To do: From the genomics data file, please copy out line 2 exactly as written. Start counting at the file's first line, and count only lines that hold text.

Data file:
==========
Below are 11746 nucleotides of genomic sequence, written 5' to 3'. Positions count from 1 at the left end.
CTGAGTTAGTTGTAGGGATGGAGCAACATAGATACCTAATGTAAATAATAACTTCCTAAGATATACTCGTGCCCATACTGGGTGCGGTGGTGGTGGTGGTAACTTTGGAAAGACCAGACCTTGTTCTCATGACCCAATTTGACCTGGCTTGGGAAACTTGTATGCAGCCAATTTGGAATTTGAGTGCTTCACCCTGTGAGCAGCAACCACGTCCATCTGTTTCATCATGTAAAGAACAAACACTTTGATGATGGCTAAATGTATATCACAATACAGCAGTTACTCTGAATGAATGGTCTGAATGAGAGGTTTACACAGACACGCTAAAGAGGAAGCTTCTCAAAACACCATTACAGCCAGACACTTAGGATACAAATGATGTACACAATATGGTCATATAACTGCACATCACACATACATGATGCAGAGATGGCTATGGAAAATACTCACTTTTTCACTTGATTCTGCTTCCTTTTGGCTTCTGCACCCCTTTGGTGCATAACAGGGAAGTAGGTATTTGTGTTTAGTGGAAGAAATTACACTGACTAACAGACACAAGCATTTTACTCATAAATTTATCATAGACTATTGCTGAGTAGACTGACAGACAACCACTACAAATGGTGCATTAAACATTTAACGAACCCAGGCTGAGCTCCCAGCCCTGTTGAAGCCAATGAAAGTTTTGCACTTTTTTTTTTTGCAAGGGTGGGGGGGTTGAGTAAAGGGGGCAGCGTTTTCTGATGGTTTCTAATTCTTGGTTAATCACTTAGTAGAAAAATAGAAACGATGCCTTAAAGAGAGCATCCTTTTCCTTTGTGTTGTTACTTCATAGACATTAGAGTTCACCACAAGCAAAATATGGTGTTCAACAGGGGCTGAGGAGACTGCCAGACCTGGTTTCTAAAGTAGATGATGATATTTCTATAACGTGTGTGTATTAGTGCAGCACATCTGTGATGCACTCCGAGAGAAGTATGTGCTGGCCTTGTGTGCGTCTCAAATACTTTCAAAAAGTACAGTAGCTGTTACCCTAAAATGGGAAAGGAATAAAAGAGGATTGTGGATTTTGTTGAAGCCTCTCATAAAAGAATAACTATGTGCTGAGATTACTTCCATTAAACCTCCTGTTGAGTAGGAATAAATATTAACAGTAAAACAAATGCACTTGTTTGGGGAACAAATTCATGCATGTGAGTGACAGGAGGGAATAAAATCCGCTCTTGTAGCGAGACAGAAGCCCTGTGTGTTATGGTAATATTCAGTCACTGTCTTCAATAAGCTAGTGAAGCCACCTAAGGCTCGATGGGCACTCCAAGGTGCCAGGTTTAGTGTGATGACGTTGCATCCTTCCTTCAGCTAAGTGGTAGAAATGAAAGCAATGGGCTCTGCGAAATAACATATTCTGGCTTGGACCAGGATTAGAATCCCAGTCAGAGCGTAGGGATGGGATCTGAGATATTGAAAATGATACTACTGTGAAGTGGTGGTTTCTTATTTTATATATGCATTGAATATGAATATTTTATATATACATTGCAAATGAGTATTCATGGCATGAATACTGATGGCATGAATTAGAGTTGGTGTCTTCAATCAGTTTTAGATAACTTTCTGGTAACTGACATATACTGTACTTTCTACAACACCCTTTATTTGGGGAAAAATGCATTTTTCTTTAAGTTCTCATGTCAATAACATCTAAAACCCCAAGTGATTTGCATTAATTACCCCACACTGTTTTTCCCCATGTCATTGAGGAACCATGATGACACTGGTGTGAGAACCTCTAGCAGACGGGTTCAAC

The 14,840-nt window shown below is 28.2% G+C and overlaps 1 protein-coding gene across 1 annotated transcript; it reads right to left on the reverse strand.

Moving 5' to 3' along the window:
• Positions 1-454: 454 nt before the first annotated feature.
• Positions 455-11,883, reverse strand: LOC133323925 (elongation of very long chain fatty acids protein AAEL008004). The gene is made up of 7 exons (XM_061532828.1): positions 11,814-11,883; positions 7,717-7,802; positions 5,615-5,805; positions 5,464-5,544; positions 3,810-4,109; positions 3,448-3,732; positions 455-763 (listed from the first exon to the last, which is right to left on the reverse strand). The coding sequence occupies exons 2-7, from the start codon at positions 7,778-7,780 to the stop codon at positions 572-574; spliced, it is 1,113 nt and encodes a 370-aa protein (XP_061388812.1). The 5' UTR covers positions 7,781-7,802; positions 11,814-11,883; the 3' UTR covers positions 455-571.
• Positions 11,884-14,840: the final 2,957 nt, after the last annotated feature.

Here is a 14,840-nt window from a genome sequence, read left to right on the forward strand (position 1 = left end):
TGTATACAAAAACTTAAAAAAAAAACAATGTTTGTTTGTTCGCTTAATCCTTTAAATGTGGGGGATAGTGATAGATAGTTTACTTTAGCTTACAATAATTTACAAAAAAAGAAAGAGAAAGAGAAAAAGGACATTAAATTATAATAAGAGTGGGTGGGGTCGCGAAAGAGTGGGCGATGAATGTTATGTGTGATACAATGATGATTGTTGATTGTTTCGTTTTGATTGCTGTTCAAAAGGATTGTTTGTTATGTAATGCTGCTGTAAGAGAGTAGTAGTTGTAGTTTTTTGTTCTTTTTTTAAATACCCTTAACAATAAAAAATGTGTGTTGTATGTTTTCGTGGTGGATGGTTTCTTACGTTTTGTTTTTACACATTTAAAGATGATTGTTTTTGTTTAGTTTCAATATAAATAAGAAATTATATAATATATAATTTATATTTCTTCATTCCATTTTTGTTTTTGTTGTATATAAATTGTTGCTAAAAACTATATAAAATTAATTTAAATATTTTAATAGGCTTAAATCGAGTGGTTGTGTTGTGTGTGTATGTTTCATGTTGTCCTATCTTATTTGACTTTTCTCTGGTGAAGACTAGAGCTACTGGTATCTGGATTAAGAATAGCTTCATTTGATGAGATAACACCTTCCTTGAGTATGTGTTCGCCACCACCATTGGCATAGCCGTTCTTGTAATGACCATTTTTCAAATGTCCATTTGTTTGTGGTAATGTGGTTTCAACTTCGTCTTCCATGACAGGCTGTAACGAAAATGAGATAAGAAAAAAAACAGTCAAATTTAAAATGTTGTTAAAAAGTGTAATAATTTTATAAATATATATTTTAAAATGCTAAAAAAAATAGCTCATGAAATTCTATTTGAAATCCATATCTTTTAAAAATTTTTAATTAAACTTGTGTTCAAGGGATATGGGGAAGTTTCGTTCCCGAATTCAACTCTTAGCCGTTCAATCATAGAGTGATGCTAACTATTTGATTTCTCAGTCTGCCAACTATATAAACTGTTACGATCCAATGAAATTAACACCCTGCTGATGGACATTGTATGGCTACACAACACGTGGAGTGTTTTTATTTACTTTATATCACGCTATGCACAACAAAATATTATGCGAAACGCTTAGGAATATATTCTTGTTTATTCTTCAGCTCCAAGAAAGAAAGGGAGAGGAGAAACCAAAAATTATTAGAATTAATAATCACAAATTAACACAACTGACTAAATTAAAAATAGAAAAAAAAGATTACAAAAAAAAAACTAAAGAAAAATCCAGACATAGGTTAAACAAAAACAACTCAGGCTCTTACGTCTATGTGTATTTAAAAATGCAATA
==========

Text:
CTGAGTTAGTTGTAGGGATGGAGCAACATAGATACCTAATGTAAATAATAACTTCCTAAGATATACTCGTGCCCATACTGGGTGCGGTGGTGGTGGTGGTAACTTTGGAAAGACCAGACCTTGTTCTCATGACCCAATTTGACCTGGCTTGGGAAACTTGTATGCAGCCAATTTGGAATTTGAGTGCTTCACCCTGTGAGCAGCAACCACGTCCATCTGTTTCATCATGTAAAGAACAAACACTTTGATGATGGCTAAATGTATATCACAATACAGCAGTTACTCTGAATGAATGGTCTGAATGAGAGGTTTACACAGACACGCTAAAGAGGAAGCTTCTCAAAACACCATTACAGCCAGACACTTAGGATACAAATGATGTACACAATATGGTCATATAACTGCACATCACACATACATGATGCAGAGATGGCTATGGAAAATACTCACTTTTTCACTTGATTCTGCTTCCTTTTGGCTTCTGCACCCCTTTGGTGCATAACAGGGAAGTAGGTATTTGTGTTTAGTGGAAGAAATTACACTGACTAACAGACACAAGCATTTTACTCATAAATTTATCATAGACTATTGCTGAGTAGACTGACAGACAACCACTACAAATGGTGCATTAAACATTTAACGAACCCAGGCTGAGCTCCCAGCCCTGTTGAAGCCAATGAAAGTTTTGCACTTTTTTTTTTTGCAAGGGTGGGGGGGTTGAGTAAAGGGGGCAGCGTTTTCTGATGGTTTCTAATTCTTGGTTAATCACTTAGTAGAAAAATAGAAACGATGCCTTAAAGAGAGCATCCTTTTCCTTTGTGTTGTTACTTCATAGACATTAGAGTTCACCACAAGCAAAATATGGTGTTCAACAGGGGCTGAGGAGACTGCCAGACCTGGTTTCTAAAGTAGATGATGATATTTCTATAACGTGTGTGTATTAGTGCAGCACATCTGTGATGCACTCCGAGAGAAGTATGTGCTGGCCTTGTGTGCGTCTCAAATACTTTCAAAAAGTACAGTAGCTGTTACCCTAAAATGGGAAAGGAATAAAAGAGGATTGTGGATTTTGTTGAAGCCTCTCATAAAAGAATAACTATGTGCTGAGATTACTTCCATTAAACCTCCTGTTGAGTAGGAATAAATATTAACAGTAAAACAAATGCACTTGTTTGGGGAACAAATTCATGCATGTGAGTGACAGGAGGGAATAAAATCCGCTCTTGTAGCGAGACAGAAGCCCTGTGTGTTATGGTAATATTCAGTCACTGTCTTCAATAAGCTAGTGAAGCCACCTAAGGCTCGATGGGCACTCCAAGGTGCCAGGTTTAGTGTGATGACGTTGCATCCTTCCTTCAGCTAAGTGGTAGAAATGAAAGCAATGGGCTCTGCGAAATAACATATTCTGGCTTGGACCAGGATTAGAATCCCAGTCAGAGCGTAGGGATGGGATCTGAGATATTGAAAATGATACTACTGTGAAGTGGTGGTTTCTTATTTTATATATGCATTGAATATGAATATTTTATATATACATTGCAAATGAGTATTCATGGCATGAATACTGATGGCATGAATTAGAGTTGGTGTCTTCAATCAGTTTTAGATAACTTTCTGGTAACTGACATATACTGTACTTTCTACAACACCCTTTATTTGGGGAAAAATGCATTTTTCTTTAAGTTCTCATGTCAATAACATCTAAAACCCCAAGTGATTTGCATTAATTACCCCACACTGTTTTTCCCCATGTCATTGAGGAACCATGATGACACTGGTGTGAGAACCTCTAGCAGACGGGTTCAAC